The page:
On Letting Go…

New loved ones, in many and most ways, are the most exciting and significant additions to our lives.  But like any new addition to our lives, they will put a dent in our well-worn routines and cause some minor upheaval until a new routine that suits two rather than one can be established.

This will happen even with the smallest additions such as kittens and puppies.  Because with pets our needs can continue to take priority, it is only a matter of time until we have them assimilated into our pre-existing routine with usually only some minor yet anticipated changes.

With infants it is the exact opposite and their needs and routines must take precedence over ours until they begin to mature.  We all know this and find it easy to accept, even if not necessarily easy to endure.  It’s just what is best for them.  After a certain amount of growth we can look forward to integrating their evolving and maturing routines with our pre-existing routines to create a nicely flowing whole family routine – that is unless they have their own unique psychological, medical, intellectual, or talent-related needs that must take priority.  Even that can be worked out in time though.

But with a new mate we have two people with two different sets of roles, priorities, and habits, who to a given extent still maintain some level of identity of themselves as individuals.  Some of these roles – such as giver and receiver of love and affection – are complementary and naturally become routine.  But what happens to those other roles and factors when they aren’t quite compatible?  Role/personality discrepancies such as student versus nine-to-fiver, scheduler versus spontaneous planner, everything has its place versus its place is wherever I put it, etcetera…  What happens with all these trivial things that can make a somewhat well-organized and very busy life feel like chaos – sweet and somewhat endearing chaos – but chaos nevertheless.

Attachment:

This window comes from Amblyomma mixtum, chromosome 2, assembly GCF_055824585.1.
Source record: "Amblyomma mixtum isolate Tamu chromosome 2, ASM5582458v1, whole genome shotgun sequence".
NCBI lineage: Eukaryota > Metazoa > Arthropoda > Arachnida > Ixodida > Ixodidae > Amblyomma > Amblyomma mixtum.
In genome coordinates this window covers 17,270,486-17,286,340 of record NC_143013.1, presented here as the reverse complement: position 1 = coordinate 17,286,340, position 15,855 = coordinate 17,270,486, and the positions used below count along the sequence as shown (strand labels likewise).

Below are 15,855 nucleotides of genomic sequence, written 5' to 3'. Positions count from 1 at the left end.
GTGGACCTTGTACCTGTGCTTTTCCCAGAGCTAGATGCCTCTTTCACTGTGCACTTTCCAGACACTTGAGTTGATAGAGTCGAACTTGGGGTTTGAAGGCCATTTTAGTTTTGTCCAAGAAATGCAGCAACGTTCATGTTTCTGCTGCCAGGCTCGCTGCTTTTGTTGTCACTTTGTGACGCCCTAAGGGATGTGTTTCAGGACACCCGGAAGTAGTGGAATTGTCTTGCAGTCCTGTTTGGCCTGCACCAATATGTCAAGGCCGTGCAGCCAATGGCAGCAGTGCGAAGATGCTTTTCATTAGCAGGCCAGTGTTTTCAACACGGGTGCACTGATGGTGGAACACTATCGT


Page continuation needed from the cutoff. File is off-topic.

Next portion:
At times like these it is helpful to recall Buddhism’s Four Noble Truths.  The first is that suffering – or in this instance the impatience arising from the time it takes to establish a new routine – is part of life.  The second is that clinging – wishing we could just stick to my routine or that he would hurry up and figure his out so that we can figure “ours” out – exacerbates that suffering.  The third is that it is MY thoughts, feelings, and desperate attempts to quickly solve the problem, and not the problem itself, that are causing my impatience for a quick escape from chaos and return to peaceful order.  Return to Truth number one, life is just messy sometimes…

Although my mind and anxiety have other things to say about the matter, I am doing my best to practice letting go.  My bathroom is cluttered, we’ll get extra shelving, until then let it go…  The bedsheets are sideways, that’s cute and completely irrelevant, so let it go…  My desk is covered in papers and clothes, I can sit on my bed with my laptop instead, not a problem, let it go…  He’s asleep at 7:00 p.m., he’s going to be up all night and unable to get up in the morning, but really I am still free to go to bed as usual, not my problem, let it go…

Naturally some may feel a bit prickly when it comes to a lot of letting go, like in some way things are out of balance and they are losing their power with too much letting go…  When that stirring of resentment arises I just need to think of things like the following: sitting in bed together giggling, no need to let this go, the cute way he wishes me good morning when I first open my eyes, no need to let this go, a Caribbean vacation I am now looking forward to, no need to let this go, warm hands on my back when my muscles are sore, no need to let this go, that great feeling of knowing you have made someones day easier in some way, again and again, no need to let that go, the excitement of considering ways to make his life better, no need to let this go, looking forward to coming home to his smiling face, not letting this go…

Things which matter most much never be at the mercy of things which matter least.

Johann Wolfgang von Goethe

Keep well…



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